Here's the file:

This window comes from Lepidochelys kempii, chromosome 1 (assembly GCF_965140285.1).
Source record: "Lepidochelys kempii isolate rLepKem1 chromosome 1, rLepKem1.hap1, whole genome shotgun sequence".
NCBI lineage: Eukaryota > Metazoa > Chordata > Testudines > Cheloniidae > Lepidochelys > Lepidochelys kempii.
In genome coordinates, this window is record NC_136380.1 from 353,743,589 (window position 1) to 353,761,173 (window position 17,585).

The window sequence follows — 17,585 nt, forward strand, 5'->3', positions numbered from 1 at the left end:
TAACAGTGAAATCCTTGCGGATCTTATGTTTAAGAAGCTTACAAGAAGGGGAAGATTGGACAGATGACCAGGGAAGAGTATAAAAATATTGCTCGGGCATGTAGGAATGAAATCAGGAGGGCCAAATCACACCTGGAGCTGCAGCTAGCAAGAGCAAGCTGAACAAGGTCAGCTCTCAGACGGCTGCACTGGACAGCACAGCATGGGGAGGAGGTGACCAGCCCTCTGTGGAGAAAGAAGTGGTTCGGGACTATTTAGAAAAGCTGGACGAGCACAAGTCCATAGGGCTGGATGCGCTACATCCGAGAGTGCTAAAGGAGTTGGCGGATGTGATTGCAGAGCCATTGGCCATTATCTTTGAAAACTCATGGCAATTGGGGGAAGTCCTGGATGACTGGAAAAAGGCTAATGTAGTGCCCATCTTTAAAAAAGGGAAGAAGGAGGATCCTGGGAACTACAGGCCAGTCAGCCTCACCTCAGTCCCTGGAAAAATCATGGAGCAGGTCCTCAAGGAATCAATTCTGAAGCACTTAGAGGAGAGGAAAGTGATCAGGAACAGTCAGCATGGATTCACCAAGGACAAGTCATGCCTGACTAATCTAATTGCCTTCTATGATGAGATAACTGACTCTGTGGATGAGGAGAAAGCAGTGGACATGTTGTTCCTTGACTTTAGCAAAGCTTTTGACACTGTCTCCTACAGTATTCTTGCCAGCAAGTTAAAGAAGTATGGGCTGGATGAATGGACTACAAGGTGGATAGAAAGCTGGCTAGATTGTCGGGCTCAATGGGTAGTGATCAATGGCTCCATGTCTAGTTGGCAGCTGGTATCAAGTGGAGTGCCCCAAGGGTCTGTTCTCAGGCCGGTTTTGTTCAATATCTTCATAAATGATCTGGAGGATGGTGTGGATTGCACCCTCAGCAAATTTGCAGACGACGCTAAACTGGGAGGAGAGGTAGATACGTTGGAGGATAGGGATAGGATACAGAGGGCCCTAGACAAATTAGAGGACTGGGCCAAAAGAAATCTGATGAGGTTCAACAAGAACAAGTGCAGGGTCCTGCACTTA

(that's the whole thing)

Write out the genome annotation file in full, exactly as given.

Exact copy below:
This window comes from Lepidochelys kempii, chromosome 1 (assembly GCF_965140285.1).
Source record: "Lepidochelys kempii isolate rLepKem1 chromosome 1, rLepKem1.hap1, whole genome shotgun sequence".
NCBI lineage: Eukaryota > Metazoa > Chordata > Testudines > Cheloniidae > Lepidochelys > Lepidochelys kempii.
In genome coordinates, this window is record NC_136380.1 from 353,743,589 (window position 1) to 353,761,173 (window position 17,585).

The window sequence follows — 17,585 nt, forward strand, 5'->3', positions numbered from 1 at the left end:
TAACAGTGAAATCCTTGCGGATCTTATGTTTAAGAAGCTTACAAGAAGGGGAAGATTGGACAGATGACCAGGGAAGAGTATAAAAATATTGCTCGGGCATGTAGGAATGAAATCAGGAGGGCCAAATCACACCTGGAGCTGCAGCTAGCAAGAGCAAGCTGAACAAGGTCAGCTCTCAGACGGCTGCACTGGACAGCACAGCATGGGGAGGAGGTGACCAGCCCTCTGTGGAGAAAGAAGTGGTTCGGGACTATTTAGAAAAGCTGGACGAGCACAAGTCCATAGGGCTGGATGCGCTACATCCGAGAGTGCTAAAGGAGTTGGCGGATGTGATTGCAGAGCCATTGGCCATTATCTTTGAAAACTCATGGCAATTGGGGGAAGTCCTGGATGACTGGAAAAAGGCTAATGTAGTGCCCATCTTTAAAAAAGGGAAGAAGGAGGATCCTGGGAACTACAGGCCAGTCAGCCTCACCTCAGTCCCTGGAAAAATCATGGAGCAGGTCCTCAAGGAATCAATTCTGAAGCACTTAGAGGAGAGGAAAGTGATCAGGAACAGTCAGCATGGATTCACCAAGGACAAGTCATGCCTGACTAATCTAATTGCCTTCTATGATGAGATAACTGACTCTGTGGATGAGGAGAAAGCAGTGGACATGTTGTTCCTTGACTTTAGCAAAGCTTTTGACACTGTCTCCTACAGTATTCTTGCCAGCAAGTTAAAGAAGTATGGGCTGGATGAATGGACTACAAGGTGGATAGAAAGCTGGCTAGATTGTCGGGCTCAATGGGTAGTGATCAATGGCTCCATGTCTAGTTGGCAGCTGGTATCAAGTGGAGTGCCCCAAGGGTCTGTTCTCAGGCCGGTTTTGTTCAATATCTTCATAAATGATCTGGAGGATGGTGTGGATTGCACCCTCAGCAAATTTGCAGACGACGCTAAACTGGGAGGAGAGGTAGATACGTTGGAGGATAGGGATAGGATACAGAGGGCCCTAGACAAATTAGAGGACTGGGCCAAAAGAAATCTGATGAGGTTCAACAAGAACAAGTGCAGGGTCCTGCACTTA